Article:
There are now more than 5.6 million electric vehicles on the road worldwide, with China and the U.S. leading the world in electric vehicle (EV) registrations.
It’s a well-known fact that all lithium-ion batteries (including the ones used in EVs) will degrade over time and eventually lose some charge capacity.
But is there any way to extend the lifespan of EV batteries, and slow-down the battery aging and degradation process?
In this article, we’ll go over 9 proven tips that you can use to extend the lifespan of your EV’s battery. But first, let’s start with a greater understanding of how lithium-ion batteries operate and how they degrade over time.
How Do EV Batteries Work?
The heart of an electric car consists of three main parts — the electric motor, a controller and the batteries. The controller draws power from the batteries and delivers it to the motor.
Within the batteries, lithium’s positively charged ions do most of the work. These positive ions attract electrons and some anode molecules to which they attach themselves.
Then, as the controller draws out power, the electrons leave as well. Meanwhile, the lithium ions travel through a separator and attach to cathode molecules and the electrons used to power your car.
What is EV Battery Degradation?
Batteries degrade when electrodes deteriorate, reducing the number of places for lithium ions to attach themselves. In other words, as a battery is charged and drained, the materials that make up the battery will slowly deteriorate.
This process occurs naturally over time, therein reducing the amount of energy the battery is capable of storing.
The important concept to understand is that battery degradation results in capacity fade, reducing your mileage range little by little. Across all vehicles, batteries decline at a rate of 2.3% per year, which certainly adds up.
However, your EV’s battery may degrade at a higher or lower rater depending on how you treat the vehicle. Ultimately, how long the battery lasts is up to you.
Here are a few ways to extend your battery’s lifespan and save yourself the time and money involved in purchasing a new battery or replacing the vehicle altogether.
Be Mindful of Your Charging Habits
The cost of charging your EV at home is roughly half the price of fueling it with gasoline. However, you can’t juice your EV all the way up like you would a conventional vehicle. Nor should you roll into a charging station with barely any battery power left — at least not if you want to extend your battery’s lifespan.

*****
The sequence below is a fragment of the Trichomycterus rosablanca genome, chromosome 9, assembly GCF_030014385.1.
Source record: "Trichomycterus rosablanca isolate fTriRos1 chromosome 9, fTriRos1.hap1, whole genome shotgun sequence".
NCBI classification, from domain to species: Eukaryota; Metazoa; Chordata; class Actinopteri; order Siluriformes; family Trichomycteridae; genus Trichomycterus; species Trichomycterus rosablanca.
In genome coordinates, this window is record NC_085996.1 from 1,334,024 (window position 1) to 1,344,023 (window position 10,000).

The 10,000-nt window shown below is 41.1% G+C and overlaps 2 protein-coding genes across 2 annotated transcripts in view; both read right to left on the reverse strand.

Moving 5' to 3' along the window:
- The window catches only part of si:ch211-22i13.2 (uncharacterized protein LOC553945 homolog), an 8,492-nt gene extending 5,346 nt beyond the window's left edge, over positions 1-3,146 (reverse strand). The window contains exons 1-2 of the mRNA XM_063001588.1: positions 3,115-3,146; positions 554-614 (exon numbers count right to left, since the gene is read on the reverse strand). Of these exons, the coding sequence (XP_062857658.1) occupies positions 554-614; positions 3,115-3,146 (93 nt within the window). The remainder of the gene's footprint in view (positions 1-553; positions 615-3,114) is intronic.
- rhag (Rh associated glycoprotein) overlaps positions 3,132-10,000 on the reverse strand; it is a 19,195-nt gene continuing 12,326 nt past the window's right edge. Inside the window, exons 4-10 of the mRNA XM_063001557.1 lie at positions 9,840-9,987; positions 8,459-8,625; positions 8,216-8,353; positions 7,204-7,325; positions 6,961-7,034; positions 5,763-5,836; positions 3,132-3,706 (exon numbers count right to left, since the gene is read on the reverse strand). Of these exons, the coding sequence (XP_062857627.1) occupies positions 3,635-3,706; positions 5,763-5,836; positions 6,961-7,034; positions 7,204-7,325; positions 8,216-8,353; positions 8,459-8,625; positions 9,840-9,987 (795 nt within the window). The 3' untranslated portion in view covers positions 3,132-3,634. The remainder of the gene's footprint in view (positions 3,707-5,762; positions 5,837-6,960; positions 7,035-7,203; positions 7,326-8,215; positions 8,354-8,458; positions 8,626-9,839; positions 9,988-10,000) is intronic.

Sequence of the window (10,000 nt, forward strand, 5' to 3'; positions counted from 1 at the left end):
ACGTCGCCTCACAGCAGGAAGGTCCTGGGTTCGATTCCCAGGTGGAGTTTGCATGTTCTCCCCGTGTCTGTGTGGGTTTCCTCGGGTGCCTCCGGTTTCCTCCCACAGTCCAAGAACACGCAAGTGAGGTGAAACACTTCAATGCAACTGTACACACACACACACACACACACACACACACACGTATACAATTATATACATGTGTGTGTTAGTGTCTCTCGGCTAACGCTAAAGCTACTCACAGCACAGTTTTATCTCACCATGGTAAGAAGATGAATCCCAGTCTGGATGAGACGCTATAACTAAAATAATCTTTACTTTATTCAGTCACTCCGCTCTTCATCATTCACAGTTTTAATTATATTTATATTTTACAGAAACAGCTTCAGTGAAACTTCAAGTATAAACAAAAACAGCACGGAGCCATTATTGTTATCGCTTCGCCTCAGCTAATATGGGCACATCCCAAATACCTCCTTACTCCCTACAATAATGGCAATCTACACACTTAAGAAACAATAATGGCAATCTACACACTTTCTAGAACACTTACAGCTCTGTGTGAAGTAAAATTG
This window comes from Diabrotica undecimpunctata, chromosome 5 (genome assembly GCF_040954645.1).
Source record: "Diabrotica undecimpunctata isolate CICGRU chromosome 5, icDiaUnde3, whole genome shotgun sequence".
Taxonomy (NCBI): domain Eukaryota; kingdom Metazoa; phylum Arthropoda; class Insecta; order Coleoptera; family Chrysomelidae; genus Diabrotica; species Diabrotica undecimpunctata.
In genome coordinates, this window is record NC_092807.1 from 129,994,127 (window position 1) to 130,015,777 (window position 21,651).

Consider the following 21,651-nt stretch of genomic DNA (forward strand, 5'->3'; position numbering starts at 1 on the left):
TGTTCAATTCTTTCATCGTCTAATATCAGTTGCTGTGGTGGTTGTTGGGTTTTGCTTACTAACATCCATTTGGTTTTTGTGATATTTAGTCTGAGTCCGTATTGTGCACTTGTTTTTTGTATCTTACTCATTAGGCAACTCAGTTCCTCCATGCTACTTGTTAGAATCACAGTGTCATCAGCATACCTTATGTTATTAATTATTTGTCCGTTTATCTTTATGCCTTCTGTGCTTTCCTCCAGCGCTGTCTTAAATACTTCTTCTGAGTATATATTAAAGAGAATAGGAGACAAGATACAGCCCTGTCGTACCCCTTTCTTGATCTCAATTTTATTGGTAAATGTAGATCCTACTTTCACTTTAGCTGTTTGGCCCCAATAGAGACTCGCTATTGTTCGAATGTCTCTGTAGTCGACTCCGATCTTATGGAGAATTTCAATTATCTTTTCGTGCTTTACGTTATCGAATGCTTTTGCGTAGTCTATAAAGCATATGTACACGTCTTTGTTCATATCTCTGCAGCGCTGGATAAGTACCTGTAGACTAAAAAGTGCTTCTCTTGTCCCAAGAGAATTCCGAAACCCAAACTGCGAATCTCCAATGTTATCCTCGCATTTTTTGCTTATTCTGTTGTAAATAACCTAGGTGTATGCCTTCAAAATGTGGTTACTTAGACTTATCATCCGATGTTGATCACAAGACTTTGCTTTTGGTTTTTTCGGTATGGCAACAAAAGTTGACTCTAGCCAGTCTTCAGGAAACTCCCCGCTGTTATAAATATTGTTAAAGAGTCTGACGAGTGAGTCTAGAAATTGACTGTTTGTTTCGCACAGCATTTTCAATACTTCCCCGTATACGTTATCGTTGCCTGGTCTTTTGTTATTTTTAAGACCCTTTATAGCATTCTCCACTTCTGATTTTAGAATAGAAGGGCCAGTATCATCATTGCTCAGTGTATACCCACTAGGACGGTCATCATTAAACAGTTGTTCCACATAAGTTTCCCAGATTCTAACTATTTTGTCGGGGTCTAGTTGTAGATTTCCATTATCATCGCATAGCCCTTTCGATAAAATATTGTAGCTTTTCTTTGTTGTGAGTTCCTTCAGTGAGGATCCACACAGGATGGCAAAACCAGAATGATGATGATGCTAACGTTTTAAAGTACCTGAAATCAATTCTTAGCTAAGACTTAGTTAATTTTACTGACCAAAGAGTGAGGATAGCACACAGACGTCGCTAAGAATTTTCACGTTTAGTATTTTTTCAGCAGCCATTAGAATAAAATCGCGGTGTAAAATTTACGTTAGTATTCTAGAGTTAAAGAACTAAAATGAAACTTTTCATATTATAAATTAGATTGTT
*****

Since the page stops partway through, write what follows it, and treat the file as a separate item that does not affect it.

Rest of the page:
1. Avoid a Full Charge
Charging an EV battery to 100% every time you plug it in will greatly reduce its lifespan. Bringing the battery to such full capacity on a frequent basis will corrode the aluminum collector and cause gasses to form within the batter, resulting in internal mechanical stress. Eventually, this leads to battery degradation.
To prolong its life, only plug your vehicle in until it reaches 80% capacity. The extra 20% of empty space will prevent you from putting too much stress on your EV. Plus, it’ll allow for regenerative breaking that can convert kinetic energy into useable energy. Often, if the battery is fuller than 80%, the vehicle will automatically disable this helpful feature.
2. Quit Deep Discharging
Likewise, you shouldn’t drain the battery until it reaches 0%, either. Deep discharging your battery pack in such a way will result in excessive wear and degrade the copper current collector and transition metals. Once your EV battery drops to 10% to 20% capacity, plug it in so it doesn’t sit with a low charge for an extended period of time.
3. Don’t Fast Charge
If you need to juice up your EV for a quick run to the grocery store, you’ve likely used the DC fast charge option. Depending on your driving range, fast charging can allow your battery to reach 80% capacity in 20 to 60 minutes.
However, using this feature often can degrade your battery and shorten its lifespan by repeatedly stressing the vehicle’s mechanical components.
Stay Ahead of the Weather
Extreme weather and temperatures can also shorten the lifespan of your EV batteries. As a general rule of thumb, a climate that’s uncomfortable for you is probably just as stressful on your car. It’s a good idea to try and control the climate in which you park, store and charge your EV.
4. Find Shade
Excessive sun exposure and the heat of summer can take a major toll on your EV’s battery. As temperatures climb into the 90°F (32°C) range, the heat will threaten to melt the separator, dissolve cathode metals and decompose the electrolyte. If you must park your car for a longer period of time, try to park in the shade to minimize damage.